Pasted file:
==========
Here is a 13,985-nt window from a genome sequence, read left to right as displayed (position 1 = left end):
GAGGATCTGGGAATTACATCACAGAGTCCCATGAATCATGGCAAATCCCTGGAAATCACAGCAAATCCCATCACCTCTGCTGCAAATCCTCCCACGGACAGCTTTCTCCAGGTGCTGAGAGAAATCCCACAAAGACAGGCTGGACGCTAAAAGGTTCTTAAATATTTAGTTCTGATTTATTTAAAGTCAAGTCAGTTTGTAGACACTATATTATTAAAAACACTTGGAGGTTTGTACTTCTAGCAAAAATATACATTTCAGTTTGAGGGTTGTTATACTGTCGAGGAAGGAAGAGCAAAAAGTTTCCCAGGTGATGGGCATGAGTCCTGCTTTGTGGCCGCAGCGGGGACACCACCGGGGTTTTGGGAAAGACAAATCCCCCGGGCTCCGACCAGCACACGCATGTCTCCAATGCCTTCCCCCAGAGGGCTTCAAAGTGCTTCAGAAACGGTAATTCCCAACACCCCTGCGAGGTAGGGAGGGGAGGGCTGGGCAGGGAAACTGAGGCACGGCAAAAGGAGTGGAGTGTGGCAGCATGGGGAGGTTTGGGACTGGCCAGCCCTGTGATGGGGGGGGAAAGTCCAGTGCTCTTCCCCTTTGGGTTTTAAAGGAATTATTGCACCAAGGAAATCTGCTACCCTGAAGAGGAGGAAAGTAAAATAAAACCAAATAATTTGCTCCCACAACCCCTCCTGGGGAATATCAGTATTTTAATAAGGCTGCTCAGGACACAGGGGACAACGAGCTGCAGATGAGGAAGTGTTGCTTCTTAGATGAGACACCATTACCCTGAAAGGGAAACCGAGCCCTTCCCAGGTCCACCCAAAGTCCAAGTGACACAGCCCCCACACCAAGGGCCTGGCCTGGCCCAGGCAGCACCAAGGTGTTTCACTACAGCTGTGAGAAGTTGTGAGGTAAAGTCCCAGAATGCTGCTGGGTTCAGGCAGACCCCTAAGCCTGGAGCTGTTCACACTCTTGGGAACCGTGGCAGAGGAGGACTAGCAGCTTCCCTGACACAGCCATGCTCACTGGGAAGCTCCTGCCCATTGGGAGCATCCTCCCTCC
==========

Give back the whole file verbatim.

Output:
Here is a 13,985-nt window from a genome sequence, read left to right as displayed (position 1 = left end):
GAGGATCTGGGAATTACATCACAGAGTCCCATGAATCATGGCAAATCCCTGGAAATCACAGCAAATCCCATCACCTCTGCTGCAAATCCTCCCACGGACAGCTTTCTCCAGGTGCTGAGAGAAATCCCACAAAGACAGGCTGGACGCTAAAAGGTTCTTAAATATTTAGTTCTGATTTATTTAAAGTCAAGTCAGTTTGTAGACACTATATTATTAAAAACACTTGGAGGTTTGTACTTCTAGCAAAAATATACATTTCAGTTTGAGGGTTGTTATACTGTCGAGGAAGGAAGAGCAAAAAGTTTCCCAGGTGATGGGCATGAGTCCTGCTTTGTGGCCGCAGCGGGGACACCACCGGGGTTTTGGGAAAGACAAATCCCCCGGGCTCCGACCAGCACACGCATGTCTCCAATGCCTTCCCCCAGAGGGCTTCAAAGTGCTTCAGAAACGGTAATTCCCAACACCCCTGCGAGGTAGGGAGGGGAGGGCTGGGCAGGGAAACTGAGGCACGGCAAAAGGAGTGGAGTGTGGCAGCATGGGGAGGTTTGGGACTGGCCAGCCCTGTGATGGGGGGGGAAAGTCCAGTGCTCTTCCCCTTTGGGTTTTAAAGGAATTATTGCACCAAGGAAATCTGCTACCCTGAAGAGGAGGAAAGTAAAATAAAACCAAATAATTTGCTCCCACAACCCCTCCTGGGGAATATCAGTATTTTAATAAGGCTGCTCAGGACACAGGGGACAACGAGCTGCAGATGAGGAAGTGTTGCTTCTTAGATGAGACACCATTACCCTGAAAGGGAAACCGAGCCCTTCCCAGGTCCACCCAAAGTCCAAGTGACACAGCCCCCACACCAAGGGCCTGGCCTGGCCCAGGCAGCACCAAGGTGTTTCACTACAGCTGTGAGAAGTTGTGAGGTAAAGTCCCAGAATGCTGCTGGGTTCAGGCAGACCCCTAAGCCTGGAGCTGTTCACACTCTTGGGAACCGTGGCAGAGGAGGACTAGCAGCTTCCCTGACACAGCCATGCTCACTGGGAAGCTCCTGCCCATTGGGAGCATCCTCCCTCC